Laura Vanaga, a master’s student in bioscience entrepreneurship at UCL, is one of the two trainee trustees who have been in place since late last year. She applied for the scheme because she was interested in the Society’s work and wanted to gain this particular type of professional experience. “I wanted to know how boards of charities operate, how unanimous decisions are made and how resources are being prioritised,” she says. “As a young person, I don’t often get to see the decision-making part.”

Rob Lever, also a trainee trustee and an industry-funded PhD student in synthetic biology at Imperial College London, says he had not seen any opportunities of this kind before.

“I have some friends who have worked as trustees for a school and a university’s student union, and they had found it very interesting and rewarding,” he says. “I also wanted to understand top-level decision-making better. I had previously worked in R&D for a biotech company, and the research strategy and decisions on project progression were very much made by the leadership and disseminated downwards.”

Rob Lever edit background RTrainee trustee Rob Lever

For Vanaga, the experience has so far exceeded her expectations. “I feel very free to express my thoughts and opinions, and to ask questions. And I can definitely say I have learned a lot. I have learned how to listen (the core skill of a good trustee), how to express myself in a mannered and structured way, how to set strategic goals and how to see the big picture.”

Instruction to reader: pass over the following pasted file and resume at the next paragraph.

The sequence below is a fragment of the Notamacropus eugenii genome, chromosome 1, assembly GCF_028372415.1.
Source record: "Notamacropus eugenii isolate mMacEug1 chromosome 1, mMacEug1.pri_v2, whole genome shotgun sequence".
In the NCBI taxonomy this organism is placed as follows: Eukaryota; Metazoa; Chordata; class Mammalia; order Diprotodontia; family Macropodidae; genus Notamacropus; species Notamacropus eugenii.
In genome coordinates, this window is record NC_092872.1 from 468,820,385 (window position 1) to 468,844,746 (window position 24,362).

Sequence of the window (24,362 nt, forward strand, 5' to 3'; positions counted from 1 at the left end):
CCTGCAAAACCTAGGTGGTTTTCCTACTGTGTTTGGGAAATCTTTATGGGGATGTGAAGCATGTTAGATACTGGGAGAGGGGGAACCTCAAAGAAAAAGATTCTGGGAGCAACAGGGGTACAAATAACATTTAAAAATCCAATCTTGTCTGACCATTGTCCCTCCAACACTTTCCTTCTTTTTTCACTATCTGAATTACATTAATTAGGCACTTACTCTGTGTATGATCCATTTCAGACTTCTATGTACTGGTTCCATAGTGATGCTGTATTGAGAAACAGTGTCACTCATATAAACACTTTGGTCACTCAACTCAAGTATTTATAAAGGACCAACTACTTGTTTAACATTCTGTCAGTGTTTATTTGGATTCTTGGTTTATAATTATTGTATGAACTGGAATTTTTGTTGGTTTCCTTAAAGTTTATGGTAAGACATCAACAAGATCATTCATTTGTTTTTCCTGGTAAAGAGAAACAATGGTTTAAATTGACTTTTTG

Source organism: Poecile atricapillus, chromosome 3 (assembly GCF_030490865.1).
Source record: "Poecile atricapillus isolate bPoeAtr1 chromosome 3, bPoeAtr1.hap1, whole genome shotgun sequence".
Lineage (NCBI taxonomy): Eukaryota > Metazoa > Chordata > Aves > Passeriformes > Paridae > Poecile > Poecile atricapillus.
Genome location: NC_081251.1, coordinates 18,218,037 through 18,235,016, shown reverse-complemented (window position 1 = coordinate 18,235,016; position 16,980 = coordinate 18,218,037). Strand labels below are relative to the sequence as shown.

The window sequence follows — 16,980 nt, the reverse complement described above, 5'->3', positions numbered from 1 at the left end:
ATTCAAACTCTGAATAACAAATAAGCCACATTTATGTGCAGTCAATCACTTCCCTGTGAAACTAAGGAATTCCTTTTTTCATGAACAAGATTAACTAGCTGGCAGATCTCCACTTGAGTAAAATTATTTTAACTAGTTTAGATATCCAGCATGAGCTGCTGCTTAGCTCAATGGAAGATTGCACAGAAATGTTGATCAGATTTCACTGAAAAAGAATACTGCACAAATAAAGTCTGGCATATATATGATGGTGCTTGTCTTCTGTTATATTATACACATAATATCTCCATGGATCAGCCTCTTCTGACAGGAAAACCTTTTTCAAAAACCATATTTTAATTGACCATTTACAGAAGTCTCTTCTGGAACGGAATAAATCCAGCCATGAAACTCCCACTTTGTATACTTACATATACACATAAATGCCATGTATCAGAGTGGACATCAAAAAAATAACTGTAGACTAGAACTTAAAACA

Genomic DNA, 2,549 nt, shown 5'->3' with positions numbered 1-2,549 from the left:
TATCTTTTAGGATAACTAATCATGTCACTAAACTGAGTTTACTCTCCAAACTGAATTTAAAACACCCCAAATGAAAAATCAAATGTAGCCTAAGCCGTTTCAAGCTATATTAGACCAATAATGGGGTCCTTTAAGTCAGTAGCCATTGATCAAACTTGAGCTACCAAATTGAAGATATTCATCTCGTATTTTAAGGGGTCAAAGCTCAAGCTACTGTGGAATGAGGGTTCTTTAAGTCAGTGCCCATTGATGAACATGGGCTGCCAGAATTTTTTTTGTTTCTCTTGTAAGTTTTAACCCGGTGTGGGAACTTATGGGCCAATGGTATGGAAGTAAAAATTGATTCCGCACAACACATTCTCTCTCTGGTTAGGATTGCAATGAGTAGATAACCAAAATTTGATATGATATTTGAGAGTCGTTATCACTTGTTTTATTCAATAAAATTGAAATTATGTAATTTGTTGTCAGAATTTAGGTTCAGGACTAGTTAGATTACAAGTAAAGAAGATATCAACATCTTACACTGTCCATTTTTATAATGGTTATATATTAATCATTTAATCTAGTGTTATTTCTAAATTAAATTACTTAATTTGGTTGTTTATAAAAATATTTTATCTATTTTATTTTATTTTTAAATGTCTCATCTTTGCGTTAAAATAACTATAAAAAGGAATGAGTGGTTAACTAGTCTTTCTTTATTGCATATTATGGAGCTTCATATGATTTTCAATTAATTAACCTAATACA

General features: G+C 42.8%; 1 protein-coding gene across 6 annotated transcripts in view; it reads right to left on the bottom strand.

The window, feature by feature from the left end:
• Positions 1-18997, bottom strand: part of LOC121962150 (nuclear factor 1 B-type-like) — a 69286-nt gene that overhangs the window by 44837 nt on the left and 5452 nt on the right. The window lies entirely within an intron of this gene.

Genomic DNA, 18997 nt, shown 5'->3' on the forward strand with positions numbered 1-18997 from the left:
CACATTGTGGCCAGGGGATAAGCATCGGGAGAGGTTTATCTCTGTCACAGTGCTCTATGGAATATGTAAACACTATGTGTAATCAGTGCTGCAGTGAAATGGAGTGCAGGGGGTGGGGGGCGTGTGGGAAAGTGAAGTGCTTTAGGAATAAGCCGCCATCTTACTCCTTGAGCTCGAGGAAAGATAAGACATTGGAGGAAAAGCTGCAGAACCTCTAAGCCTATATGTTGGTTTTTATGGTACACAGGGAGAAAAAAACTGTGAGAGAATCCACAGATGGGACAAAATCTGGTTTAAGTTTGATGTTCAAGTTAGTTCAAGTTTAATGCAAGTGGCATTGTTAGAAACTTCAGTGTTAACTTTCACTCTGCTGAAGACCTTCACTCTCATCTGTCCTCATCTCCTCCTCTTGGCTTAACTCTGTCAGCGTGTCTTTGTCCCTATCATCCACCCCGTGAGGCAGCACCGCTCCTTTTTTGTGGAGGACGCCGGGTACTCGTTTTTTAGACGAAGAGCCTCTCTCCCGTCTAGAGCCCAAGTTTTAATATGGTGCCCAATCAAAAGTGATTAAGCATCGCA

Lever says that although the first Council meeting was somewhat overwhelming, with “long intense conversations” about the RSB’s huge variety of work, being partnered to RSB President Professor Sir Ian Boyd was helpful in making sense of it all. “Opportunities such as this are very rare and to be an early career biologist with the opportunity to see and learn from some experienced Council members is fantastic.”

Positive feedback

The RSB will be evaluating the pilot at the end of the trainee trustees' year, but their experiences so far are positive, especially amid a backdrop of growing questions over whether equality, diversity and inclusion initiatives are working. Research from specialist insurance group Ecclesiastical found “just half (50%) of charities say they are actively looking to recruit trustees from more diverse backgrounds – down 14% on 2022³”.

As the Society opens its doors to more diverse voices on the Council, we must ensure that a seat at the council table is welcoming, accessible, transparent and generates a sense of belonging. Promoting and celebrating stories of how people from various backgrounds contribute towards strategic decisions of the RSB is pivotal for us to showcase how much we acknowledge, value and benefit from different opinions to drive cultural change within our organisation.

For more information on the SEAT scheme contact the Policy team.



1) Charities Inclusive Governance Report. Inclusive Boards, 2022.
2) Taken on Trust: awareness and effectiveness of charity trustees in England and Wales. The Charity Commission, 2017.
3) ‘Percentage of charities attempting to improve trustee diversity drops’. UK Fundraising News, 7 November 2023.


Dr Jade Hall MRSB is a senior science policy officer (equality, diversity, inclusion and culture) at the RSB